Chapter 4.1 (Boyle), 4.3 (Dalton), and 4.5 (JJ Thompson, Lord Kelvin & Rutherford)      Std 1h


4.1 – The Elements (Boyle)

Chemicals used by man since < 1000 BC – making tools from metal and embalming fluids

Greeks in 400 BC – attempted to explain chemical changes by defining 4 elements:





Boyle (1627 – 1691) Ireland

      Everything we conclude in science must be based on experimental, reproducible evidence

      Elements defined as substances that could not be broken down into simpler substances


4.3 – John Dalton’s Atomic Theory  (late 1800’s) England


The smallest part of an element is an atom

All atoms of an element are identical

Atoms of different elements are each unique, no two different elements share the same types of atoms

Atoms combine to form different substances

Atoms cannot be broken down by chemical means


4.5 – The Structure of the Atom


J.J. Thompson (late 1890’s) England

Used a cathode ray tube in his experiments (to see how they work click

J.J. Thompson’s Experiments with cathode ray tubes )

Electron – defined as a negative charge (-), will be repelled by the (-) area of an electric field.

All atoms have electrons

Theorized that there must be positive (+) charges in the atom somewhere to balance these (-) charges


Lord Kelvin (real name W.W. Thompson), before 1910 – England

Proposed the Plum Pudding model of the atom.  This theory thought of the atom as a homogeneous mixture of (+) and (-) charges.


Ernst Rutherford – about 1911 – New Zeland

Student of J.J. Thompson

Performed and reported experiment that disproved the Plum Pudding model of the atom

Experiment shown on page 97 and also available in a wonderful model on the web (click on

Rutherford Experiment – excellent interactive tutorial – (WW Norton)   and scroll down to 3.2).

Basics of the experiment:

α-particles (alpha-particles, helium nuclei with a positive charge, lost their 2 electrons) – from radioactive source such as Radium.  Radium must be in lead box to protect the scientist/observer, with a small hole that can be opened to allow α-particles to excape.  See brief description of radioactive decay at radioactive decay .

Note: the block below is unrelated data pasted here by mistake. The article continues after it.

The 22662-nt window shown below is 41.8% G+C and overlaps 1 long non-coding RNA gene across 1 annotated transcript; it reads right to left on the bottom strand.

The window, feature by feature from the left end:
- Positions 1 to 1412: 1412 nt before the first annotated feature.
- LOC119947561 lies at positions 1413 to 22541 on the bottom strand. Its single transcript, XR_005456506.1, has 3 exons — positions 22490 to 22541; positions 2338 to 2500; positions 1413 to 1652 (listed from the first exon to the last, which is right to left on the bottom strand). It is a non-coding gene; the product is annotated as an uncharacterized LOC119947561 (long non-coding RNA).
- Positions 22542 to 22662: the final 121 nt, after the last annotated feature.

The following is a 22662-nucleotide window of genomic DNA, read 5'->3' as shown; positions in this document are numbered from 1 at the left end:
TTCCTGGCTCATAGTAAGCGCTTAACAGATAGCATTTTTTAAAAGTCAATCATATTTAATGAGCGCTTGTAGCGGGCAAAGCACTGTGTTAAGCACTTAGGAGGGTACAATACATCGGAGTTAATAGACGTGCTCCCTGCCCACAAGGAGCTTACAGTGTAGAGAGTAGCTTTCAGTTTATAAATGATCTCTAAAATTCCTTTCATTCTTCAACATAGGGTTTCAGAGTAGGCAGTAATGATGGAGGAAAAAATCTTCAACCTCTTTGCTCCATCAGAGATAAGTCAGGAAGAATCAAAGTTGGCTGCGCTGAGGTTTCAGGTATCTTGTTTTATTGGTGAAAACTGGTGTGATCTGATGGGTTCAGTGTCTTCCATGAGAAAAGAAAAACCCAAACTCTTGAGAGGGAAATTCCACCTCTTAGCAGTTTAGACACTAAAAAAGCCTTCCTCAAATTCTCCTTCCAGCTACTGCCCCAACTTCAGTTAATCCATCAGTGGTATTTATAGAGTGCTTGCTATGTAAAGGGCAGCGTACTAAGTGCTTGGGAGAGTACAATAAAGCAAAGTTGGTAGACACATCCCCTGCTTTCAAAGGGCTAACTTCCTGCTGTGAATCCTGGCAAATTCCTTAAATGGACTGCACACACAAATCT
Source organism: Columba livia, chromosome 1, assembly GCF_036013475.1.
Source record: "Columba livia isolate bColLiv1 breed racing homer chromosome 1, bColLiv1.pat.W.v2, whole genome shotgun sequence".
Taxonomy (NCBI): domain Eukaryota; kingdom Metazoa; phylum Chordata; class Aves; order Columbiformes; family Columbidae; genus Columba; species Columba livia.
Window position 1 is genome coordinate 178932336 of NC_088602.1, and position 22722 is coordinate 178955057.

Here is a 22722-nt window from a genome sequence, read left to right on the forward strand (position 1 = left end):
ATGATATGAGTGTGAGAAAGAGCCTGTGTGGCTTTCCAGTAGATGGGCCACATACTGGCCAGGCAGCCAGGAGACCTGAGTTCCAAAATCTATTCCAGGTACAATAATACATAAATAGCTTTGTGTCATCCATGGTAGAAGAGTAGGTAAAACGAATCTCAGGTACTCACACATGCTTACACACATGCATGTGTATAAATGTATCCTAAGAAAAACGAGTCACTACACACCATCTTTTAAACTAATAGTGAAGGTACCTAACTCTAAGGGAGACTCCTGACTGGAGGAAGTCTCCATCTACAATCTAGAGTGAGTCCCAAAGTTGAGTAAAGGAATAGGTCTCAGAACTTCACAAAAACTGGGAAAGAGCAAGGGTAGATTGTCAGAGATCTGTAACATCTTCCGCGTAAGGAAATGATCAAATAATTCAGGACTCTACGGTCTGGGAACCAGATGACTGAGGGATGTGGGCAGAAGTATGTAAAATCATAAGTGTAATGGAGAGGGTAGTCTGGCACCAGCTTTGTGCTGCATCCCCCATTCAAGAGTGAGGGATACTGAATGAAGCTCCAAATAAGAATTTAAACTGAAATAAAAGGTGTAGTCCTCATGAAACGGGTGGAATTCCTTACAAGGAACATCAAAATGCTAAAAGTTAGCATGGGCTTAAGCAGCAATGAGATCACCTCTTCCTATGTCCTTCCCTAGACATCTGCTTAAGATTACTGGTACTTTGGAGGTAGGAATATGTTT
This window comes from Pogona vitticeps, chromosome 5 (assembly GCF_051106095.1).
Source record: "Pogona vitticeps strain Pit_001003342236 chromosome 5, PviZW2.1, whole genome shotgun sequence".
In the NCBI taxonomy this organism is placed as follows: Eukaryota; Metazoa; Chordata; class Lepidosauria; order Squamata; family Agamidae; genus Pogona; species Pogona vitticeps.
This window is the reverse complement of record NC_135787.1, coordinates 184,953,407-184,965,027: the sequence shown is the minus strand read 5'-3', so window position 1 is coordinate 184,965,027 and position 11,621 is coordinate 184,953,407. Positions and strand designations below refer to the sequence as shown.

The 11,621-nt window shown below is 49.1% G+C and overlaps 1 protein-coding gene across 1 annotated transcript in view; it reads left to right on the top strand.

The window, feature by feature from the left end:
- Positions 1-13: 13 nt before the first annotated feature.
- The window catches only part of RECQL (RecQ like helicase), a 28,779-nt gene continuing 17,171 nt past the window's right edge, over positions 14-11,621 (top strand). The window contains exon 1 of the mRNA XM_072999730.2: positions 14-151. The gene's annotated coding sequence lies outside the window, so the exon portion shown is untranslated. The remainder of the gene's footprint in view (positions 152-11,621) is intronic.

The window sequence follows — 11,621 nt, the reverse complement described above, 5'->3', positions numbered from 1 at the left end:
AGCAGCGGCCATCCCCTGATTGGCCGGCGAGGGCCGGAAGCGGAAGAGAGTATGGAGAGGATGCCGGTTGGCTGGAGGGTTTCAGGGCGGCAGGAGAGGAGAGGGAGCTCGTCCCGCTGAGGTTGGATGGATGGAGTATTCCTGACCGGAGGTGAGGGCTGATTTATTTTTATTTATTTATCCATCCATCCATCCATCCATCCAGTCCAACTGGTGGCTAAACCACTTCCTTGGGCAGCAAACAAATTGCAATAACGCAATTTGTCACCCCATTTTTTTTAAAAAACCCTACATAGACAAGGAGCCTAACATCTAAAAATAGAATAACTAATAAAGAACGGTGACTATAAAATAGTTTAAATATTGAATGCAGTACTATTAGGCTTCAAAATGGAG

fluorescent screen – allows you to see alpha particle beam and where the particles hit

very thin gold foil – to show deflection due to the presence of solid masses (nuclei)


Interpreting results of experiment – 100% of the beam doesn’t just pass through, there are deflections, both major and minor that indicates there are large solid masses in the foil, not just mush .   PLUM PUDDING CANNOT BE RIGHT !!!


      CONCLUSION:  atoms have dense centers that are positively (+) charged – A NUCLEAR ATOM


In 1919 he concluded the (+) charges we protons.  However, it took until 1932 for James Chadwick, was able to show that the nuclei of most atoms contained neutrons which have no charge.  Neutrons allowed us to account for the large mass of the nucleus of the atom.


Demonstrations of Rutherford’s experiment in class


               First we had a person run into a pencil to simulate expected results if the atoms were like “plum pudding”


First Demo









α-particles (+)

(150 lb person)

Actual  1,800 : 1

Demo  1,800 : 1

Electron (-)

(1/2 pencil, 4 g)



  Next, we threw a ping pong ball at a 500 g  mass to simulate expected results if the atom had a very dense nucleus that weighed 50 times more than an α-particle.


Second Demo









α-particles (+)

(ping pong ball, 2.5 g)

Actual   1 : 50

  Demo   1 : 200

gold nucleus (+)

(500 g mass)


Next, we threw a ping pong ball (2.5 g)  at 2 different weights – each simulating the nucleus of a calcium nucleus (25 g) and gold nucleus (126 g)


Third Demo









α-particles (+)

(ping pong ball, 2.5 g)

Actual 1 : 10

Demo  1 : 10

Calcium nucleus (+)

(25 g mass)

α-particles (+)

(ping pong ball, 2.5 g)

Actual 1 : 50

Demo  1 : 50

Gold nucleus (+)

(126 g mass)


From this demonstration we can conclude that the more massive the nucleus of the atom, the more likely it will be that the nucleus will deflect an (alpha) α-particle.